The rest of that third day's route was a delight. We wound through quiet lanes and cycle tracks 'til emerging at another small campsite just north of Carlisle. With a dearth of cafes on the route we fed and watered ourselves with coffee, butties and spaghetti bolognese during a couple of much-needed stops.
The fourth day would see us almost completing our route. I'd found a campsite which would leave only 7 miles into Whitehaven on the final morning.
Now crossing the Lake District, our route took us within spitting distance of High Pike where Chrissie and I, and the pups, had enjoyed a wild camp with Peter and Oscar (the Mountain Dog) only a couple of weeks earlier; see here.
It was a gorgeously sunny day, but damn cold...and windy.
In Cockermouth we found a cafe for tea and cake, then rattled along the final 6 miles to our campsite near Winscales. Despite being well out of nearby Workington or Whitehaven, my internet research had revealed a pleasant sounding pub a mere 200 yards down the road.
"Oily's", as it's called, did not disappoint.
The meals were superb. The service was excellent. The price was right and the Theakstons went down VERY well. Highly recommended! With full stomachs, we ambled cheerily back to our tents.
It was bloody cold as we awoke on the fifth morning. We breakfasted quickly before embarking on the final 7 miles down cycleways into Whitehaven.
Accosting two lads to take the obligatory end-of-route photo, we were directed to a good cafe and soon devoured a full English with gusto, in high spirits.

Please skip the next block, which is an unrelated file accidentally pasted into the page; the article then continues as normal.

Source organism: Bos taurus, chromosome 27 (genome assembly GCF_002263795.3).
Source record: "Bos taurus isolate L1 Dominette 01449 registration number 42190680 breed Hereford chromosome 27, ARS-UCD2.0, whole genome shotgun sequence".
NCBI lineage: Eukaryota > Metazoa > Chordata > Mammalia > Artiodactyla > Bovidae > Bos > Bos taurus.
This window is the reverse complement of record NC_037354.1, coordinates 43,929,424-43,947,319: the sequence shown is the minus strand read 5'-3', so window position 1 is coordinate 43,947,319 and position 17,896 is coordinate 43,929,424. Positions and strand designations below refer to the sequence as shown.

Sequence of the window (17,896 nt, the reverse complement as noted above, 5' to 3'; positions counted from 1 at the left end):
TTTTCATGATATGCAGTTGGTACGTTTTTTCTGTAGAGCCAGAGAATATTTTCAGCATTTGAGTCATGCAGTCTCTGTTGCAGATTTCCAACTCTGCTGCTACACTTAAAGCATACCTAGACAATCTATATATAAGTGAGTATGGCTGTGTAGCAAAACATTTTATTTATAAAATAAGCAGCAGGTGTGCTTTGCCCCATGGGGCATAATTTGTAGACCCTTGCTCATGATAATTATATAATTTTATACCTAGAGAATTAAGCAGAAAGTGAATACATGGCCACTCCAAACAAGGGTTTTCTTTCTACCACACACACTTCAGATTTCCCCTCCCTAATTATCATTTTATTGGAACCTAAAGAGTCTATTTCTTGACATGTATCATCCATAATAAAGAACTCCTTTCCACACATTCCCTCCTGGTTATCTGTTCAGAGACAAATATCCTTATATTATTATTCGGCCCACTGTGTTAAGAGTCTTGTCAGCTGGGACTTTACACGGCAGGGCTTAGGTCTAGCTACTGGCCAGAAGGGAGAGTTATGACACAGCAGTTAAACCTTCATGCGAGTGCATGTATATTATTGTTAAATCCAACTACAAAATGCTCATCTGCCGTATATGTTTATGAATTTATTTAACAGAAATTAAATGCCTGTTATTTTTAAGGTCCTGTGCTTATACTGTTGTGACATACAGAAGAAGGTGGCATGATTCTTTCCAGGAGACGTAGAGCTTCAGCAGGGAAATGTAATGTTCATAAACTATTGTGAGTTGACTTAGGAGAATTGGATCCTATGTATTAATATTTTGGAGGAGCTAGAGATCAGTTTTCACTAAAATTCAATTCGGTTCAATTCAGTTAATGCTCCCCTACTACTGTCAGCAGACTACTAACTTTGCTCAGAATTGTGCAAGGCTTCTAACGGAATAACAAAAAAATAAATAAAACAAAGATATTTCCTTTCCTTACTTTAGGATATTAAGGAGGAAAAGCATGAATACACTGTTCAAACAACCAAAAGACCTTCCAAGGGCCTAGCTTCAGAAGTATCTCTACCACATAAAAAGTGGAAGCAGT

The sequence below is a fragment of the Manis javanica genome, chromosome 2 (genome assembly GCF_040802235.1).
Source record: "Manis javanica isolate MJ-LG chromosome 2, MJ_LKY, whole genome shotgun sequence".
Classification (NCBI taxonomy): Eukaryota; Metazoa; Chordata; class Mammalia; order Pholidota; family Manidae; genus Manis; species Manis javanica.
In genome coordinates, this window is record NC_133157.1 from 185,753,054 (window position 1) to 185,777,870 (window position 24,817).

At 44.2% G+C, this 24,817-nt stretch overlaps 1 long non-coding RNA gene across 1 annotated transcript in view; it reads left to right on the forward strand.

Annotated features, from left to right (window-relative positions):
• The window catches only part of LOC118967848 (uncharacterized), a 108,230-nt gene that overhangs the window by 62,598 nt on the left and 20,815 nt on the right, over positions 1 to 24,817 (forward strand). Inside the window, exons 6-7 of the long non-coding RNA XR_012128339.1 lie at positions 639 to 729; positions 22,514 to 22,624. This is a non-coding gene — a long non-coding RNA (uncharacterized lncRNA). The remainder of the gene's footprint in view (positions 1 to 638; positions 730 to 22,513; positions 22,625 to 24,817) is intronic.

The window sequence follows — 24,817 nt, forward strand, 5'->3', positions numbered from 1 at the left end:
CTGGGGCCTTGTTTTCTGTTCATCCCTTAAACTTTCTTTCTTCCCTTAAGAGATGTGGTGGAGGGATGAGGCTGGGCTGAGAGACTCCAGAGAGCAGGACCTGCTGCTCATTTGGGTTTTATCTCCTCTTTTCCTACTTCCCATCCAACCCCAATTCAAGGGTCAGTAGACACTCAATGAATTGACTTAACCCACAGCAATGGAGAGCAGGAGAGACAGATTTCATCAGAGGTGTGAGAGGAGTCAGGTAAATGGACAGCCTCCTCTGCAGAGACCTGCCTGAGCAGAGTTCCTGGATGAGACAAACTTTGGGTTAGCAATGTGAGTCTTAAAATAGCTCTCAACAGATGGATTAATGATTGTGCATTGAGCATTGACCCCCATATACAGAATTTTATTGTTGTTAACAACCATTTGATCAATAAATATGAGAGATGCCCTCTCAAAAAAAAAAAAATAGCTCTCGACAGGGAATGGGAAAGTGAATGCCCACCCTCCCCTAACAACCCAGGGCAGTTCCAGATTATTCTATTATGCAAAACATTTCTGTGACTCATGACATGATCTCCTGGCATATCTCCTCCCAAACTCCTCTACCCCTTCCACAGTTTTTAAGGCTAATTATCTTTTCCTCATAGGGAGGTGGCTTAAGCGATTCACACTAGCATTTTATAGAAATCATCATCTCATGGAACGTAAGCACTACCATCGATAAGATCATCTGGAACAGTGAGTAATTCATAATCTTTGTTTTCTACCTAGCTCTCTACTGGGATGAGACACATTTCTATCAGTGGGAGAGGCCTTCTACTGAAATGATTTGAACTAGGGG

And all that was left was the train journey back home. By 5:30 we were bimbling down our local bike track, the Sett Valley Trail, back into Hayfield.
A fine trip. In my view, far and away the best coast to coast route I've so far undertaken. The slight edginess of the forest route had delighted us both and it's a route I could well imagine repeating in the future.
We'd ridden around 180 miles including all our deviations.
Equipment notes: my recently purchased Paramo Velez Adventure jacket proved excellent for cycling (as well as backpacking) being comfy, light, slightly insulative, waterproof and breathable. Our Anker PowerCore 20000 allowed me to recharge my Garmin Edge Touring bike satnav and my phone each night in the tent. Connecting this to my bike dyno hub whilst riding meant it kept its four neons ablaze for the whole trip. My new Rigida Grizzly Carbide Super Sonic rims provided superb stopping power with only a little, tolerable noise (there's a health warning about them squealing).
We had little rain but our Hilleberg Enan was drenched with condensation each night (as was Chris's Akto). Opening both end vents and even sleeping with the door half open made no difference. My sleeping bag was wetted by the drips every morning. It will NOT accompany me on any cold trips in future!
Thanks for reading. Enjoy your own adventures and, above all...smile!